"I wouldn't thank me just yet." Arthur responded. "Because I want your son."
A hush fell over the crowd.
Someone snickered and was promptly silenced with an elbow to the gut.
Arthur realized what he said and quickly backtracked. "Oh bollocks, I meant that I want to…take your son."
That didn't sound any better. Arthur winced as the king gave him a blank look before his azure eyes narrowed.
Matthew looked like he wished the dragon had just eaten him.
"And what makes you think I will simply hand over my heir?" The king, Francis, asked coldly.
Arthur smirked, reaching up and pulling down his hood.
The court gasped.
"Those eyebrows! It must be…" Francis whispered, his expression falling. "Arthur Kirkland." He smirked bitterly, shaking his head. "Would you resurrect the dragon if I were to refuse?"
So it seemed the king knew of his reputation.
I'll say this now. Arthur was neither good nor bad. He simply was a warlock of whatever repute he chose to be at his moment's fancy.
He could just as easily call down a plague as he could save an ill child.
But, everything had its price you know. And through trick or truth, Arthur made sure he was paid.
"Most definitely." Arthur shrugged, green eyes bored. "Now. What is your decision, your Majesty?"
Arthur would never say it aloud, but he was lonely.
(Trust me. When your only companies are magic folk, you go mad. Arthur was already half-mad. And he had no friends. Sad, but true. After he lost his familiar and coven, he found himself terribly alone for the next few decades.)
And something about this prince charmed him. And, well, Arthur was kind of selfish and when he wanted something, he liked to have it immediately.
(It was probably a crush. Matthew is quite attractive. Arthur denies it to this day.)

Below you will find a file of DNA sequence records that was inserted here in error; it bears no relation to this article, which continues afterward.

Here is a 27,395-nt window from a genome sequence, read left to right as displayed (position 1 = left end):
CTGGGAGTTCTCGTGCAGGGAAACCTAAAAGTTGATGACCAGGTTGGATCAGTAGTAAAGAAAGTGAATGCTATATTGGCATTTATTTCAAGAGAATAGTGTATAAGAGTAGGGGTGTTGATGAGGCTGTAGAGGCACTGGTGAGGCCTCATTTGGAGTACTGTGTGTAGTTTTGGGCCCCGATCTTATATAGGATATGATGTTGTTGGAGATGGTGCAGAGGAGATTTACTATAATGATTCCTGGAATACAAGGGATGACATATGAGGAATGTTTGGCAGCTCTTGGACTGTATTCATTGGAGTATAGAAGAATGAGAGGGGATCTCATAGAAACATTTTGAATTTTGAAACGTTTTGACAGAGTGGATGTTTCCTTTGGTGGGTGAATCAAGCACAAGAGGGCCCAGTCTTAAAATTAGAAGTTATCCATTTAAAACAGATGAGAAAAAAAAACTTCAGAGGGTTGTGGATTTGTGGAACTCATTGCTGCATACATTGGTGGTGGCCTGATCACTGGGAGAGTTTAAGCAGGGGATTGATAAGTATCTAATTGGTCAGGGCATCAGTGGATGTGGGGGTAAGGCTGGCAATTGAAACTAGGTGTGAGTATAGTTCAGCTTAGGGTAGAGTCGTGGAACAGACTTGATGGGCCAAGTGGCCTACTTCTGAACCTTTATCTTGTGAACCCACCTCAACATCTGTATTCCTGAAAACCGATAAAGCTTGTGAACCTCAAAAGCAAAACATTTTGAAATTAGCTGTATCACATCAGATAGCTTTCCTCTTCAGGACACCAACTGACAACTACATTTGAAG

"So…what is your name?" He asked awkwardly, giving the sulking blond walking next to him a curious look.
"Matthew." The prince responded.
"May I ask why you smell like pepper?
"Because I thought I'd at least make myself taste pleasant for the dragon." Matthew grit out. "But you killed him so I guess I wasted all that pepper for nothing."
Arthur started thinking that maybe he should've just asked for a horse.
"This is it." Arthur said, gesturing to the dilapidated, dark little cottage in the clearing. There was an adorable little bridge over a babbling brook that lead to the dwelling and a thicket of forests hiding the spot away from the rest of the world.
"Its lovely." Matthew said listlessly. "I could imagine dying here."
It wasn't much better on the inside. There was a small sitting area and kitchen, cluttered with dirty dishes and ink stains and quills and dusty spell books. It was musty, dust motes drifting lazily across the room as weak sunlight dripped into the room from the dirty windows. The wooden furniture was dark and heavy and no spot was clean. A fireplace with charred remains of wood and a cracked cauldron resting among the ash was directly across from the door.
"It's a bit messy." The green-eyed man muttered, moving away from the door and dusting off one of the chairs from the table, motioning for Matthew to sit. "But…its home." He finished lamely.